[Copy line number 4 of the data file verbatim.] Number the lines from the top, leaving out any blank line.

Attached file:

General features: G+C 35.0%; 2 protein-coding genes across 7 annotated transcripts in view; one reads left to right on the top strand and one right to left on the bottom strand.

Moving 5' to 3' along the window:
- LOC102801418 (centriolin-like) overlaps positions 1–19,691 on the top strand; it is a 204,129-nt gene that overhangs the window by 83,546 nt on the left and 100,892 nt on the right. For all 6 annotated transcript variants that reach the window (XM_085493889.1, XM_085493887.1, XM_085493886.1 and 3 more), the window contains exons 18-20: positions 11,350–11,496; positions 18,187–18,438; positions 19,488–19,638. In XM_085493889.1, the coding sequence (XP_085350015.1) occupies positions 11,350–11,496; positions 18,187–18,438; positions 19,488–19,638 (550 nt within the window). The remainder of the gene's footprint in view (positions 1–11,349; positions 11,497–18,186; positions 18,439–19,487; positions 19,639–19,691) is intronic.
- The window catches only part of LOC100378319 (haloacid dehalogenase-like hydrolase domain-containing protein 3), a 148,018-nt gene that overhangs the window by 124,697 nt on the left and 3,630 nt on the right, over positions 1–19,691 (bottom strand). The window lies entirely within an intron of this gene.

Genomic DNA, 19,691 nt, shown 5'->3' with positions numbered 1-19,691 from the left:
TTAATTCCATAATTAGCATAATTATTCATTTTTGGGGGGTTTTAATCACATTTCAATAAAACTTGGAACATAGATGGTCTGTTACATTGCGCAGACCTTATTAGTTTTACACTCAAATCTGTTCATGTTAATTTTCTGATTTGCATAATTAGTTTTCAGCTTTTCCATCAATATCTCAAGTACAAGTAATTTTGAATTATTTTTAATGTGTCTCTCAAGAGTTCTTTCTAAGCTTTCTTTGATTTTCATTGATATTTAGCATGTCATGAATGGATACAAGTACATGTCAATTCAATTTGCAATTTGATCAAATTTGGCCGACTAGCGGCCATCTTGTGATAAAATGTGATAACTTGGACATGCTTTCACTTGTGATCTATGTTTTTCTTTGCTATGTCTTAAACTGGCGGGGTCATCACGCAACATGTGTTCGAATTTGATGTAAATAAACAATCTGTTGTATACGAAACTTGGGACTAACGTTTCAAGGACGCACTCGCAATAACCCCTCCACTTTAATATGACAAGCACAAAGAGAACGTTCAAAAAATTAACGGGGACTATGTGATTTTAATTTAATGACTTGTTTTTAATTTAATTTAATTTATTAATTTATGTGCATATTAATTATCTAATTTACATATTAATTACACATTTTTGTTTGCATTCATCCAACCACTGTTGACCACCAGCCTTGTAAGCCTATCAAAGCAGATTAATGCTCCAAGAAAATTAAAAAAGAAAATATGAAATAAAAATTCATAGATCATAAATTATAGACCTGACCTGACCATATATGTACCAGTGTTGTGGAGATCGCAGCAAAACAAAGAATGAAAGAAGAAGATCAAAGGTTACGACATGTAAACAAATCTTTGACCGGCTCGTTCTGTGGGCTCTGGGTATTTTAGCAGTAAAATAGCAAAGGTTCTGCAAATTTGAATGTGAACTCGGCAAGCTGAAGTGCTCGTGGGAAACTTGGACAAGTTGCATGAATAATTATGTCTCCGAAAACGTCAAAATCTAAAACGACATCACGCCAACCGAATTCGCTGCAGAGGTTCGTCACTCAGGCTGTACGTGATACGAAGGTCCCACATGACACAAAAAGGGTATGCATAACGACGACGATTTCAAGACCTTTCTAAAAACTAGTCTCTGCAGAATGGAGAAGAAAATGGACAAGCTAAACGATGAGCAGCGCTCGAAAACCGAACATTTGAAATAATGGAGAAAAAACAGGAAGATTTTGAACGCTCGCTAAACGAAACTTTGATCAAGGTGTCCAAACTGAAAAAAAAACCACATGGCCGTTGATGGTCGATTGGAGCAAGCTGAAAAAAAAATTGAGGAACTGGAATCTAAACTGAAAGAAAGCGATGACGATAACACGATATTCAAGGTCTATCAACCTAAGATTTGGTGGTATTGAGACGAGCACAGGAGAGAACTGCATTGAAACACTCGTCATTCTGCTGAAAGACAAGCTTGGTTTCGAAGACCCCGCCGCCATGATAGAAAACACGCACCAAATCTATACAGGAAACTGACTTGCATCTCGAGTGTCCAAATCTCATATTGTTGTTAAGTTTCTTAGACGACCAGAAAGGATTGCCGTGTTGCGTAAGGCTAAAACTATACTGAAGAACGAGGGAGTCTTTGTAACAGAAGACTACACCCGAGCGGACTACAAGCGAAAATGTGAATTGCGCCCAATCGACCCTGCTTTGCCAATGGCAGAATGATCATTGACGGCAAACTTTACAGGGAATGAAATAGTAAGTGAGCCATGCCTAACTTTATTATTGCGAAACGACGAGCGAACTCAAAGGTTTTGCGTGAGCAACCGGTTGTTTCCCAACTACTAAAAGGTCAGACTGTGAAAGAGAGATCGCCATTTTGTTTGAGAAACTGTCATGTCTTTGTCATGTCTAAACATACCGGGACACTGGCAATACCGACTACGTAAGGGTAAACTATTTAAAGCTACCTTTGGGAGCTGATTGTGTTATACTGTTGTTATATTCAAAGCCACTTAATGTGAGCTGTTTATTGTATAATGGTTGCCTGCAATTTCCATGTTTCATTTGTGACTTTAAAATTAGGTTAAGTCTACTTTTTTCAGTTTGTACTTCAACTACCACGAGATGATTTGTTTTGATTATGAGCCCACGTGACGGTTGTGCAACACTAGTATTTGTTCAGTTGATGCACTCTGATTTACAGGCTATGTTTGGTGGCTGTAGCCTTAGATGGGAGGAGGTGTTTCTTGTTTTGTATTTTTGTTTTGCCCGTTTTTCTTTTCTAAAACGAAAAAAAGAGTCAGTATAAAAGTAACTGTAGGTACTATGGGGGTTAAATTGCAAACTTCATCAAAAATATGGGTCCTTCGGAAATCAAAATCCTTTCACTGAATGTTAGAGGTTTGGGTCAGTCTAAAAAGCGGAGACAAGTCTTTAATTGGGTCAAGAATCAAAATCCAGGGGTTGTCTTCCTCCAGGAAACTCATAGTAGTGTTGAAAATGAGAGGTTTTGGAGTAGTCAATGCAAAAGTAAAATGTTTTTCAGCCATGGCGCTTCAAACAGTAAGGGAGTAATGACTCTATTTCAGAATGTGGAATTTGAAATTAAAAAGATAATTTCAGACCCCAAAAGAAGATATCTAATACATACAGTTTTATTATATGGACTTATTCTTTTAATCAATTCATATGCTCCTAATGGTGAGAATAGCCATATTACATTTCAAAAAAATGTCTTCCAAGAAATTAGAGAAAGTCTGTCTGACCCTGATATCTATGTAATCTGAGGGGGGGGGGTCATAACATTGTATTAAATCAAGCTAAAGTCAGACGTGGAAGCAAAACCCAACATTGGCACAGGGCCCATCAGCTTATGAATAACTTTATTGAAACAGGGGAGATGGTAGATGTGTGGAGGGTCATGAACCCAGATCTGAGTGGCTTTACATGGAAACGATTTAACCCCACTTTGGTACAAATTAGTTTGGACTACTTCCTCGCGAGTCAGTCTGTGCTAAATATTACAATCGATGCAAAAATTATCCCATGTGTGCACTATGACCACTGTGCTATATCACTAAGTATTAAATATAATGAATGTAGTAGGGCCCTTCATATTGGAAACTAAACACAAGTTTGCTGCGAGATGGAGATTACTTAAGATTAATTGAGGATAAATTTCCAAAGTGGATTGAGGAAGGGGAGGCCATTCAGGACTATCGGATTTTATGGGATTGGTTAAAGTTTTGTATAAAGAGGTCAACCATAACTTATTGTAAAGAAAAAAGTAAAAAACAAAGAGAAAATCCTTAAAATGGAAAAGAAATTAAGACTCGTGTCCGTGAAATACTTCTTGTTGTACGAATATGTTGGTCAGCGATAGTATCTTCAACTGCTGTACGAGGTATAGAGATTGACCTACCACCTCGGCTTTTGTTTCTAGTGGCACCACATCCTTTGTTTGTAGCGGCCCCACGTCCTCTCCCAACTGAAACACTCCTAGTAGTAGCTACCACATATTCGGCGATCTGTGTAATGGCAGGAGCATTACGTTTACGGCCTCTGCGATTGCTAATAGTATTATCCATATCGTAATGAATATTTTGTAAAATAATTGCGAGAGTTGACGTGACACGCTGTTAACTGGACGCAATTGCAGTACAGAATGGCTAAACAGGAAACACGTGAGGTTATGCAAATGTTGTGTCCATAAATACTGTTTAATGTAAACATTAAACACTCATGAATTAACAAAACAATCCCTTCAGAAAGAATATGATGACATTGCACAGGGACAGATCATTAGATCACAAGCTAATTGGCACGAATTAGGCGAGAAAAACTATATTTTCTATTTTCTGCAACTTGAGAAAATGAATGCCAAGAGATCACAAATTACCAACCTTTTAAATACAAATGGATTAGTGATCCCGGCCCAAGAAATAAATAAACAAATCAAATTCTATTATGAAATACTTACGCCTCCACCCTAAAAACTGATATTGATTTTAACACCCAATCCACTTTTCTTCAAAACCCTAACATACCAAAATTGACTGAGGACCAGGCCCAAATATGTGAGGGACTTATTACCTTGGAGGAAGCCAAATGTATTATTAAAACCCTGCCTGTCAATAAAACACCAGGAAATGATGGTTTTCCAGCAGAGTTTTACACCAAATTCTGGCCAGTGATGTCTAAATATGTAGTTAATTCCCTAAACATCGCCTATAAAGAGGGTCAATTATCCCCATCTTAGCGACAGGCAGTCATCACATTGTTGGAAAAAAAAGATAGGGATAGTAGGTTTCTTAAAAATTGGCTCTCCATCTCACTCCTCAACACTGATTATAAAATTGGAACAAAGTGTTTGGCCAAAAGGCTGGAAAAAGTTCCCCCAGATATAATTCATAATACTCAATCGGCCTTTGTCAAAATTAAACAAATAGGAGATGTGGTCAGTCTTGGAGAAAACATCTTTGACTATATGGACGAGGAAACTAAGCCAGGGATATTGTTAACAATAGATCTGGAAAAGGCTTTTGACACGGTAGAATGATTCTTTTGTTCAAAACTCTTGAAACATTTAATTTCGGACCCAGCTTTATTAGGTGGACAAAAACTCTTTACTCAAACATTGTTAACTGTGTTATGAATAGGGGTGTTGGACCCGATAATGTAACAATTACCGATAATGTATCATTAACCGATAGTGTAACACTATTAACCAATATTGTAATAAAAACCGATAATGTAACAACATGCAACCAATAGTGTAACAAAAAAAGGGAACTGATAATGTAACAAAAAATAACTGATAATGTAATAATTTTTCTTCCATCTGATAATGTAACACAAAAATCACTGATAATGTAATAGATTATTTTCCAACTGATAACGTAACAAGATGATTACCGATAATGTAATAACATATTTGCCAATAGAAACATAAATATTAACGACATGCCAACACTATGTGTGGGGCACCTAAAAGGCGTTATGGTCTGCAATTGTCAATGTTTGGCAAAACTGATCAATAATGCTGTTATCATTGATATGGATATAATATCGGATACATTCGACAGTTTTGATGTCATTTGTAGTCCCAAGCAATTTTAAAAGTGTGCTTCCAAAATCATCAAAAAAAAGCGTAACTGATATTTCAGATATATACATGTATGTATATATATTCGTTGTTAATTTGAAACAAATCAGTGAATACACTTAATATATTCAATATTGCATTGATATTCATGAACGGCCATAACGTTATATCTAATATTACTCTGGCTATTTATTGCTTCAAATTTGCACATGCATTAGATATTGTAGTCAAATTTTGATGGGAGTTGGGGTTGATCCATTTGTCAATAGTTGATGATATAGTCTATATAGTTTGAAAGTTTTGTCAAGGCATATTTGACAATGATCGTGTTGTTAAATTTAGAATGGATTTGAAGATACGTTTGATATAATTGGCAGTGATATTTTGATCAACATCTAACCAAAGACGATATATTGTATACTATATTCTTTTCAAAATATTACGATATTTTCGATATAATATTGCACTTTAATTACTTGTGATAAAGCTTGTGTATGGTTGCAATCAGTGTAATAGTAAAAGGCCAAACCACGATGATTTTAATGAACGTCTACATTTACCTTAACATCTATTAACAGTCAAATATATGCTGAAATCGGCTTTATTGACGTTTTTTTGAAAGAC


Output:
- The window catches only part of LOC100378319 (haloacid dehalogenase-like hydrolase domain-containing protein 3), a 148,018-nt gene that overhangs the window by 124,697 nt on the left and 3,630 nt on the right, over positions 1–19,691 (bottom strand). The window lies entirely within an intron of this gene.